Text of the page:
Of course you will need to prepare your bike for the ride. I had my bike serviced the week before I left. Since I would be riding over 11,000 miles new tires are a must, unless you plan on having tires installed at a dealer along the way. Plan accordingly and remember that the nearest dealer may be 500 miles away in the North Country. I planned to get my 5,000-mile service done in Fairbanks, but you need to be prepared to make minor roadside repairs, as well. Some of the things I feel are essential are a tool kit, two cans of Seal ‘N’ Air tire sealant, a tire plugger kit, a mini tire compressor, a large roll of duct tape, heavy-duty wire ties, extra bungee cords in different lengths and two tie-down straps in case you need to have your bike hauled to the nearest town for repair. Don’t forget to carry some octane boost since many of the gas stations only have 87 octane available. I also always rent a satellite phone when I travel in remote areas. Your cell phone will work in only a few of the towns along the way. Cell coverage is very limited and can be nonexistent if you do not purchase Canadian coverage prior to your trip.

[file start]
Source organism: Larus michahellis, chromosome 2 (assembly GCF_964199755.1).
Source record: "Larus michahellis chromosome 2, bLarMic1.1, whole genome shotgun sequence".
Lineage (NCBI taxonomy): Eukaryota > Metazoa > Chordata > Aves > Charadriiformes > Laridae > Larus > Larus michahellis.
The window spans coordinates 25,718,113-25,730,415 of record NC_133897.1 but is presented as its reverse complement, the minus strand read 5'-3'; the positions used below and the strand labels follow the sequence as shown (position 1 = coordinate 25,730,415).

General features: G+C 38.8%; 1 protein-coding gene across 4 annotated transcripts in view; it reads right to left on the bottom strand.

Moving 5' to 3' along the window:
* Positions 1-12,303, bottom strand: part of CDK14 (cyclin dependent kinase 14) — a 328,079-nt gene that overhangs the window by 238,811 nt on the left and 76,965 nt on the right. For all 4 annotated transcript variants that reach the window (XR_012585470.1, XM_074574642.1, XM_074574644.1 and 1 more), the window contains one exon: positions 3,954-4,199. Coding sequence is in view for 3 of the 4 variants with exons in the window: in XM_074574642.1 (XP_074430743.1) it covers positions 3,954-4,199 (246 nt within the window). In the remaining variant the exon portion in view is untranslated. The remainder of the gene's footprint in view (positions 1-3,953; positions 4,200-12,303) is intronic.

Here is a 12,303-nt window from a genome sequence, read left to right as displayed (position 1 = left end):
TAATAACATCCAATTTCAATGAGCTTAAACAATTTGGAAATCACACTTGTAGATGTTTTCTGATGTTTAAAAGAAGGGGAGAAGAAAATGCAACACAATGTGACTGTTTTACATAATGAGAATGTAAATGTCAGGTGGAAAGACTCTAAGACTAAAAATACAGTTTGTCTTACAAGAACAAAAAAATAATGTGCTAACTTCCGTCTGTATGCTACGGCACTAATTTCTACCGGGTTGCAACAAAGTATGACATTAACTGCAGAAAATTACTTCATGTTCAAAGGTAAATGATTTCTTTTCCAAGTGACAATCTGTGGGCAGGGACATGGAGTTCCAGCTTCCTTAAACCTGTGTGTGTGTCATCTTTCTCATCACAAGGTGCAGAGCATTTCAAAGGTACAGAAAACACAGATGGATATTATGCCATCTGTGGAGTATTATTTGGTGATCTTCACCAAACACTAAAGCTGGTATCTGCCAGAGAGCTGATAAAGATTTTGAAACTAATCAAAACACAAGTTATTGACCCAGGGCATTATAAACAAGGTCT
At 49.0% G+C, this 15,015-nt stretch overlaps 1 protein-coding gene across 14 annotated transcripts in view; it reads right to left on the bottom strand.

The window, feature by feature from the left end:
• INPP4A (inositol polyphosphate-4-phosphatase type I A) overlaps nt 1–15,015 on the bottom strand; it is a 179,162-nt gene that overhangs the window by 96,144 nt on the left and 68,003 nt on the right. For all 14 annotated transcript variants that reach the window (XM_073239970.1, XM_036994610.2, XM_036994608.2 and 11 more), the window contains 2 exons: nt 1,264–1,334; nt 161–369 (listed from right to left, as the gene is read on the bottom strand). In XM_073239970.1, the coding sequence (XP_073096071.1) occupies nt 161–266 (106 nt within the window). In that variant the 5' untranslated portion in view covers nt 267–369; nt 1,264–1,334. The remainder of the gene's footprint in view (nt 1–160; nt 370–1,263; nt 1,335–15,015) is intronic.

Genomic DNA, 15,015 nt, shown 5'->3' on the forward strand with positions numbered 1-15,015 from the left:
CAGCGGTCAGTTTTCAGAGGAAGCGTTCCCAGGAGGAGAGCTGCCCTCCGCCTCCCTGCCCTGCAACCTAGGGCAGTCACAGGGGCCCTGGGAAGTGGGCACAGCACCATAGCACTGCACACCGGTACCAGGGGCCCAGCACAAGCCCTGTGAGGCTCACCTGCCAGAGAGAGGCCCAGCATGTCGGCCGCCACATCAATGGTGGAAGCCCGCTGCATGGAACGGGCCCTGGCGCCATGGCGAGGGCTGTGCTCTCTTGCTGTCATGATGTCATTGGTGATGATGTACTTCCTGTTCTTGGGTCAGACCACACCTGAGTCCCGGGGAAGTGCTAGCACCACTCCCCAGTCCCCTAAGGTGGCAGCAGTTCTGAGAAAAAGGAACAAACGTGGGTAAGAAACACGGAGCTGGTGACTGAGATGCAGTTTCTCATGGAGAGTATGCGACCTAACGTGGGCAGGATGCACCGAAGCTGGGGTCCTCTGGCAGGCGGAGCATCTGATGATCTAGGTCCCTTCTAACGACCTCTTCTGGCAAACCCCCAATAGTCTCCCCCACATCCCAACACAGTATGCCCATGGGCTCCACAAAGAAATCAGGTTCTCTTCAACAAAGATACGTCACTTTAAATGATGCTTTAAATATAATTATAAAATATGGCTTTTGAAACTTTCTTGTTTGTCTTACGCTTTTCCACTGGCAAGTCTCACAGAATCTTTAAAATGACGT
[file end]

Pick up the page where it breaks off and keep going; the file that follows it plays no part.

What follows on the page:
My friends who do not ride always ask how I am able to pack all I need for a long trip on a motorcycle. My answer is always the same: I only pack what I need, not what I want. I pack for a week no matter how long I plan to be on the road. I do laundry once a week along the way. However, there are things that are a must. Top-quality leathers are at the top of my list along with good-quality rain gear that can be worn over your leathers. Native Alaskans will tell you it only rains twice a week in the North Country—once for three days and once for four days. It’s not really that bad, but be prepared to ride in the rain and maybe even some snow. You must make yourself waterproof.
I prefer leather overpants rather than chaps since they are warmer. You will also need a warm pair of waterproof gloves, and a heated jacket liner is an option you may want to consider and one that I highly recommend. Also note that DOT-approved helmets are required in Canada. I would recommend either a full-face or three-quarter helmet with a face shield for two reasons: When you see a sign that says “Pavement break ahead—Slow down,” that break could be 10 feet or 10 miles. The face shield will protect you from stones being thrown up by other traffic. The other reason why I recommend a helmet with a face shield is to protect your face from rain and wind.